New Scientific Advances and Opportunities

The past year has been a significant one for AIDS research. The NIH investment in the priority areas of HIV prevention research and in basic science over the past several years has resulted in important progress in critical areas of the NIH AIDS research program. Recent research advances by NIH intramural and extramural investigators have opened doors for new and exciting research opportunities in the search for strategies to prevent, treat, and ultimately cure HIV infection. These advances include:

Trans-NIH Plan and Budget

These advances, while preliminary and incremental, provide the groundwork for further scientific investigation and the building blocks for the development of the trans-NIH AIDS strategic Plan, developed by OAR in collaboration with both government and non-government experts. The priorities of the strategic Plan guide the development of the trans-NIH AIDS research budget. OAR develops each IC’s AIDS research allocation based on the Plan, scientific opportunities, and the IC’s capacity to absorb and expend resources for the most meritorious science – not on a formula. This process reduces redundancy, promotes harmonization, and assures cross-Institute collaboration. The priorities of the Plan will establish the biomedical and behavioral research foundation necessary to implement the major goals of the President’s National HIV/AIDS Strategy and to implement the NIH Director’s themes.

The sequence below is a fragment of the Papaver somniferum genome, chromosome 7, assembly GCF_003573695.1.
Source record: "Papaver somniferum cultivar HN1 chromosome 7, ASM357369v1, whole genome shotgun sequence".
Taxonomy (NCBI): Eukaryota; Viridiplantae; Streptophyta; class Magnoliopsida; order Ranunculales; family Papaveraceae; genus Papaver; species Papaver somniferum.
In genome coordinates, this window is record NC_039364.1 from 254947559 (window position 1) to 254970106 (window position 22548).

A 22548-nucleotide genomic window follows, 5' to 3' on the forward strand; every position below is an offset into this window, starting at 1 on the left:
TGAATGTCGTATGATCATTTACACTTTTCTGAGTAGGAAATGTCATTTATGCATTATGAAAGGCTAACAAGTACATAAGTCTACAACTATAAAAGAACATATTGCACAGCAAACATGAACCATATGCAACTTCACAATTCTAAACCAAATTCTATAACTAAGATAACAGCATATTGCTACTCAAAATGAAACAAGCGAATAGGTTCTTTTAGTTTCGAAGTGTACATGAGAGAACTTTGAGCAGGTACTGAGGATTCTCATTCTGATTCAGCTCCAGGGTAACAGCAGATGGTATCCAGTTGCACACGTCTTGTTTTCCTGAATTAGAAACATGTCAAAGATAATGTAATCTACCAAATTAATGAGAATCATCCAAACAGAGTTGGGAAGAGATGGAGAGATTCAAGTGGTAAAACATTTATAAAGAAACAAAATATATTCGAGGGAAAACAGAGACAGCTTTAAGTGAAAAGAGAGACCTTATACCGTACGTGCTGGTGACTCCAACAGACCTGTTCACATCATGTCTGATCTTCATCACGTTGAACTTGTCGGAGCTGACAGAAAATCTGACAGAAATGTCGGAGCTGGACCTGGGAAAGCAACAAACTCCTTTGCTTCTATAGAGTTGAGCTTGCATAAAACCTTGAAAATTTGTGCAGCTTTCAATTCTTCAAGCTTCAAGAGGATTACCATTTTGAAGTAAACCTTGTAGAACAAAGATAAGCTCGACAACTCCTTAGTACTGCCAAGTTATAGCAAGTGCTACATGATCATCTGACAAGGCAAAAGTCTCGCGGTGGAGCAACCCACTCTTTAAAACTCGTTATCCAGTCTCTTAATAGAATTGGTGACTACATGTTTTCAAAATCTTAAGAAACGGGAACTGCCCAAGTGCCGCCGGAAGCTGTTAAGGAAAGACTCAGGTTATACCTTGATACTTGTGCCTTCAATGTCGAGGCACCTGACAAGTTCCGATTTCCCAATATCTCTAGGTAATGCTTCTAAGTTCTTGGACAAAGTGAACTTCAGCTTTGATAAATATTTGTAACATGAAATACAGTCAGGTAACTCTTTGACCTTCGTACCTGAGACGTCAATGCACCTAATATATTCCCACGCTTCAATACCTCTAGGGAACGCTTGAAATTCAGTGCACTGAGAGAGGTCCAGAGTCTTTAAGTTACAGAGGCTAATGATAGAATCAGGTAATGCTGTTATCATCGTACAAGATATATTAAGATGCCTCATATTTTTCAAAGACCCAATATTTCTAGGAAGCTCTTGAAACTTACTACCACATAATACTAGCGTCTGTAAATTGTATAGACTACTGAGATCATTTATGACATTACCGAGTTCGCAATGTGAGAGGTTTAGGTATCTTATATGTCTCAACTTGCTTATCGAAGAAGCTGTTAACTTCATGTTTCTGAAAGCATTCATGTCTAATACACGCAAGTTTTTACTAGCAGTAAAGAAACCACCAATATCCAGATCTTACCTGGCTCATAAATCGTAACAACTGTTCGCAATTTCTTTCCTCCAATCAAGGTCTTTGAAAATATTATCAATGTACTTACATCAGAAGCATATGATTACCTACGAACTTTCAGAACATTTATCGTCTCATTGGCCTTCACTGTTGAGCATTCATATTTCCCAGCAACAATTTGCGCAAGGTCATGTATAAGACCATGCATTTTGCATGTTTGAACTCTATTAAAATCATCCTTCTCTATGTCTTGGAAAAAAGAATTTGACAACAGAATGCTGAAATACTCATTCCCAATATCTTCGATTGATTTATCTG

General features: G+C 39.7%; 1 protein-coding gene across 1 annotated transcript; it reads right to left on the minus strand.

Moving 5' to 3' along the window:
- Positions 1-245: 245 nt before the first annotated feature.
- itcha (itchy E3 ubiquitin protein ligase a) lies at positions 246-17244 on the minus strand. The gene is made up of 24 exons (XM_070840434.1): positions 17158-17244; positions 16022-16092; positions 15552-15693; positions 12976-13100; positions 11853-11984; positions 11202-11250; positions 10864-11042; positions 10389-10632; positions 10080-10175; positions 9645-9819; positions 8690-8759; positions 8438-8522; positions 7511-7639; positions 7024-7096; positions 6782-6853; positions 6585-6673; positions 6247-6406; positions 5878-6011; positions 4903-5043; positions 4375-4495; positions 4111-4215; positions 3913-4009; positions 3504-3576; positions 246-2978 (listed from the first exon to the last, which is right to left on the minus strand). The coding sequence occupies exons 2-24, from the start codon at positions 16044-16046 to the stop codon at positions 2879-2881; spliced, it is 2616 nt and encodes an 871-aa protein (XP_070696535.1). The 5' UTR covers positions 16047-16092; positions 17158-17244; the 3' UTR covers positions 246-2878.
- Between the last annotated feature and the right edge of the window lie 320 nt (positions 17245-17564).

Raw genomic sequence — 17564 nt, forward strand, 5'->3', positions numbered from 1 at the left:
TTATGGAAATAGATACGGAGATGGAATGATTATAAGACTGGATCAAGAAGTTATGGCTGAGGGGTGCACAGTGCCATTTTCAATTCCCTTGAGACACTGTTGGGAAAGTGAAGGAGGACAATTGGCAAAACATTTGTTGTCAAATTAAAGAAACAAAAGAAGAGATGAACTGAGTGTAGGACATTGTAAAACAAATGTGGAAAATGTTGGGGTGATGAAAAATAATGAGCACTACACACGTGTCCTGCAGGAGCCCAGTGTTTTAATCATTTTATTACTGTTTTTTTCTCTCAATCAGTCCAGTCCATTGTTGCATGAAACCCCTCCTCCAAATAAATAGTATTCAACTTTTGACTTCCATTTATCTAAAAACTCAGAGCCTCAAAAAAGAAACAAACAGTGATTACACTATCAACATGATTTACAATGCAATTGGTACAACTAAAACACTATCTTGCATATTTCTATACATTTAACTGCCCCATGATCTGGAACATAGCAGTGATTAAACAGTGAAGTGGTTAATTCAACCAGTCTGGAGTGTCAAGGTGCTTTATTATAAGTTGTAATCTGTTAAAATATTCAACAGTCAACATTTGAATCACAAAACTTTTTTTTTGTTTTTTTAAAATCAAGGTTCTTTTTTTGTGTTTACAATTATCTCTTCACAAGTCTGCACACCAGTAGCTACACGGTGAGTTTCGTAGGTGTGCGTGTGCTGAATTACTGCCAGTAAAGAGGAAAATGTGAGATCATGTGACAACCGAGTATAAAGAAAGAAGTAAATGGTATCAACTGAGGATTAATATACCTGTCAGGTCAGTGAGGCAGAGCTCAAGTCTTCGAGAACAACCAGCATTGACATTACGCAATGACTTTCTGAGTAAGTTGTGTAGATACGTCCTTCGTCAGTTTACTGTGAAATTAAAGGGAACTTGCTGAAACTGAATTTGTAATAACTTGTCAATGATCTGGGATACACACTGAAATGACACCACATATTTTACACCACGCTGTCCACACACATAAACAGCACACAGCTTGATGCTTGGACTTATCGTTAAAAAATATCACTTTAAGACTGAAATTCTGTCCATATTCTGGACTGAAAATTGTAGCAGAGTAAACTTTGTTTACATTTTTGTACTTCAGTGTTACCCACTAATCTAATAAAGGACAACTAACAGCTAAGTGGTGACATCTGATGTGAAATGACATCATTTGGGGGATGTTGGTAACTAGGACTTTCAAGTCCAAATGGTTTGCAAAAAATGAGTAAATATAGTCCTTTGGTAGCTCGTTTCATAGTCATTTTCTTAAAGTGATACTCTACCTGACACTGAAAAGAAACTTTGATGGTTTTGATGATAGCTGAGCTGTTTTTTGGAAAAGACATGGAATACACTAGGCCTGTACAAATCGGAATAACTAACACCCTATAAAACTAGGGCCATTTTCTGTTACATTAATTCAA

FY 2012 Scientific Priorities